The abuse took, however, not place on but outside the MRN-market. According to ACM, NS abused its dominant position on the MRN-market during the Limburg Tender procedure in order to ensure the award of the contract and thus to protect the position of NS on the MRN-market. The connection between the two markets would lie in the fact that the Limburg Tender was used as a pilot by the Minister to examine whether other tracks could also be decentralised – at the expense of NS’s position on the MRN, as it would reduce the size of the MRN.

Judgment of the Court: does NS indeed hold a dominant position and is there a sufficient connection between the markets?

During the court proceedings, two main questions were answered: (i) does NS indeed hold a dominant position on the MRN-market? and (ii) is there a sufficient connection with the market on which the abusive behavior took place?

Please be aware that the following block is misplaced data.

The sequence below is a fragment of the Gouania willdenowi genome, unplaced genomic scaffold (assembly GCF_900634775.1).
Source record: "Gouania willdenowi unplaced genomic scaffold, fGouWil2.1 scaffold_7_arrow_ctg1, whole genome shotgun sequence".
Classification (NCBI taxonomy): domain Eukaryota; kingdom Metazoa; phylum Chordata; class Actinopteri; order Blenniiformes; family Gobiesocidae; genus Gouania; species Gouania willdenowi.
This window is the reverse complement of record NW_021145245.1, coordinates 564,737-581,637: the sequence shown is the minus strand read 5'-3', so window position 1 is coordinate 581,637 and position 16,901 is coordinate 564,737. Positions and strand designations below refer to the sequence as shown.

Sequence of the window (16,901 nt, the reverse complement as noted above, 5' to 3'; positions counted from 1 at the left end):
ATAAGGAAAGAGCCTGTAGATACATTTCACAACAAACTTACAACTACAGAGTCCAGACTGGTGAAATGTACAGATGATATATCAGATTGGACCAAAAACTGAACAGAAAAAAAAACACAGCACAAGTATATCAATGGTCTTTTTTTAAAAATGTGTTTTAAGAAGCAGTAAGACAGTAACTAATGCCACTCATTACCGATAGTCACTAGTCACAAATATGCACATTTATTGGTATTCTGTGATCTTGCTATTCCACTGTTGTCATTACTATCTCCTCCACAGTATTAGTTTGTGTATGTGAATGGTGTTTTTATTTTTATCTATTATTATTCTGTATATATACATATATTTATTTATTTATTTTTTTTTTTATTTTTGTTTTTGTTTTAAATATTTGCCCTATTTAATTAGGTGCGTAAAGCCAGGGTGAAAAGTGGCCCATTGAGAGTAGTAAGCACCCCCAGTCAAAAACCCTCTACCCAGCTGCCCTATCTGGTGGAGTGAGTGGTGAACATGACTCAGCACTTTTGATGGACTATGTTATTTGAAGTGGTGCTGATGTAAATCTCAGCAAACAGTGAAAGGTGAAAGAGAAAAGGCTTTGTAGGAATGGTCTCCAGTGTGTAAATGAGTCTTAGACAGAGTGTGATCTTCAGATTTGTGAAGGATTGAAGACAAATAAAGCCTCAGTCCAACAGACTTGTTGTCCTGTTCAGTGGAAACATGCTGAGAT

(i) Does NS indeed hold a dominant position on the MRN-market?

  • The absence of competition for the MRN-concession might indeed suggest that NS was able to behave independently of its customer and end-users. However, with reference to the MEO-case, the Court considers that the decisive factor is whether NS was actually able to behave independently in practice. The Court believes that ACM has not conclusively proven this. According to the Court, ACM did not thoroughly investigate whether the MRN-concession terms do in fact have a disciplinary effect.[3] The economic report that ACM referred to in its substantiation does also not refer to these concession terms. Moreover, the report was not specifically aimed at addressing the question of a dominant position and only states, for example, that “NS is likely to have significant market power”. However, ACM does not need to demonstrate the likelihood of market power, but that this is beyond any reasonable doubt.